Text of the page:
Saturday, 12 February 2011

Would Slow Motion Work in Thriller Films?

I was on Youtube and came accross an Ad about Pedigree dogs. I watched it and it made me laugh as it was in veryyyy slow motion and I was thinking to myself; Would this be a good technique to use when creating my own thriller film? Then I thought to myself that slow motion can build up suspense in some ways depending on the way that you use it. Below is the clip that I am talking about....

Wow! This add was it was shot at a rate of 1,000 frames per second. As you can see, the ad is in real slow motion. We can see every single movement in detail as the dogs jump and up nd down and their facial expressions and so on. This is not exactly 'thrilling' as its about dogs, but think about how it may look if that slow motion was transferred into a thriller film (maybe not that slow but a bit more faster!)... it may build up suspense and may be effective!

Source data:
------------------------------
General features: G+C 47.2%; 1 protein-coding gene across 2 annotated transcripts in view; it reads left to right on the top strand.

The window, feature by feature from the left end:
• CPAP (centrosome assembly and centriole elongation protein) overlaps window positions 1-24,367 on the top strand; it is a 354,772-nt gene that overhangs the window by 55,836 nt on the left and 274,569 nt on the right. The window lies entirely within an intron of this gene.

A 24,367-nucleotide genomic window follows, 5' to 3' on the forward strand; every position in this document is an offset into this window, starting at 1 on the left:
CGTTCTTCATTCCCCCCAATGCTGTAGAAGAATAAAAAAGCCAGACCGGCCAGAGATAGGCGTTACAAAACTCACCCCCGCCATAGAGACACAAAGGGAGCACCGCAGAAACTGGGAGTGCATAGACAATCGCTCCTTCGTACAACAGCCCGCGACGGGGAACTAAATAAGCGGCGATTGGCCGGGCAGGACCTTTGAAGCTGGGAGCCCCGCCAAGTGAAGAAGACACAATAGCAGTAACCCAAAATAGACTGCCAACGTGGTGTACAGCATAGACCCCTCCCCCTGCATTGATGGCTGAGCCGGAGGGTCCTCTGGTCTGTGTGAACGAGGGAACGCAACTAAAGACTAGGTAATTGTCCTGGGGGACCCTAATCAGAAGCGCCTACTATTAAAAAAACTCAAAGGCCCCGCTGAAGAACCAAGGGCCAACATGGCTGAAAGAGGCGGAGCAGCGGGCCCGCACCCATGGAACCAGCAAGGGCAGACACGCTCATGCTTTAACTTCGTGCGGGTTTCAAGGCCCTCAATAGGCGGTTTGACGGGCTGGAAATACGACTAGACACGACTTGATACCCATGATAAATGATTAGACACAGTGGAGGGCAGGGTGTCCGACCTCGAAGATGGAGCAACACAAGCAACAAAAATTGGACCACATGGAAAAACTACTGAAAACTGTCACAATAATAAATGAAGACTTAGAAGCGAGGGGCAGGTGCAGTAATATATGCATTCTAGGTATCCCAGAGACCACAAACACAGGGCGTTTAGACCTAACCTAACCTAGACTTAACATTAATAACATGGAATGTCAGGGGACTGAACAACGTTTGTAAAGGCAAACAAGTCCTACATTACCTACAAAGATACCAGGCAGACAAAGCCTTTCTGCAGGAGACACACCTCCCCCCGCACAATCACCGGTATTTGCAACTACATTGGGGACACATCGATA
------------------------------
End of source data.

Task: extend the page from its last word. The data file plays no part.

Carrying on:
I searched for something that would be more thrilling and the closest I found was a clip of a women being knocked down by a car in slow motion. Although we already know that the women will end up dead on the floor it still builds up suspense as we want to see how it happened...

As you can see this is more thrilling. Even though we know what is going to happen at the end (as we see the women dead on the floor) tension is still built up because of the slow motion and we get to see every detailed movment of the car and of how it hit the women. Seeing someone being hurt or abused in slow motion also makes it more disturbing and terrorfying to watch which may be a good technique to use if film makers want to create this effect for the audience (even though it may be quite off- putting!)

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